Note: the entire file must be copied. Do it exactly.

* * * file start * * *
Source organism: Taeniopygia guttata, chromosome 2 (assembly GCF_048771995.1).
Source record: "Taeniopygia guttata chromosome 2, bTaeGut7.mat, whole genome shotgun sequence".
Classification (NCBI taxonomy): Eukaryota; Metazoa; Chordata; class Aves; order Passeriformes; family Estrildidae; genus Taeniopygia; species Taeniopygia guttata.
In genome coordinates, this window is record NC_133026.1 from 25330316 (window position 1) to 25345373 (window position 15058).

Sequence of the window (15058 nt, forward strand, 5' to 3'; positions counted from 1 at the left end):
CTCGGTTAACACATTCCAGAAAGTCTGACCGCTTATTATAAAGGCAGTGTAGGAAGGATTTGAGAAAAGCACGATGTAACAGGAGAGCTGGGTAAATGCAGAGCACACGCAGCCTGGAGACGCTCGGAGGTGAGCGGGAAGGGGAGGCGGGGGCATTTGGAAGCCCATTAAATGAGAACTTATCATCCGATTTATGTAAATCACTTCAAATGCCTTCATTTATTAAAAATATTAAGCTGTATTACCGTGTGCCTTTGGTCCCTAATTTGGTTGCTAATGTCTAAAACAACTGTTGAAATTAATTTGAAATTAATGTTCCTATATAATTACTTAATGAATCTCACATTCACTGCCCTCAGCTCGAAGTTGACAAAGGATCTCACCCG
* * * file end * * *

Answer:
Source organism: Taeniopygia guttata, chromosome 2 (assembly GCF_048771995.1).
Source record: "Taeniopygia guttata chromosome 2, bTaeGut7.mat, whole genome shotgun sequence".
Classification (NCBI taxonomy): Eukaryota; Metazoa; Chordata; class Aves; order Passeriformes; family Estrildidae; genus Taeniopygia; species Taeniopygia guttata.
In genome coordinates, this window is record NC_133026.1 from 25330316 (window position 1) to 25345373 (window position 15058).

Sequence of the window (15058 nt, forward strand, 5' to 3'; positions counted from 1 at the left end):
CTCGGTTAACACATTCCAGAAAGTCTGACCGCTTATTATAAAGGCAGTGTAGGAAGGATTTGAGAAAAGCACGATGTAACAGGAGAGCTGGGTAAATGCAGAGCACACGCAGCCTGGAGACGCTCGGAGGTGAGCGGGAAGGGGAGGCGGGGGCATTTGGAAGCCCATTAAATGAGAACTTATCATCCGATTTATGTAAATCACTTCAAATGCCTTCATTTATTAAAAATATTAAGCTGTATTACCGTGTGCCTTTGGTCCCTAATTTGGTTGCTAATGTCTAAAACAACTGTTGAAATTAATTTGAAATTAATGTTCCTATATAATTACTTAATGAATCTCACATTCACTGCCCTCAGCTCGAAGTTGACAAAGGATCTCACCCG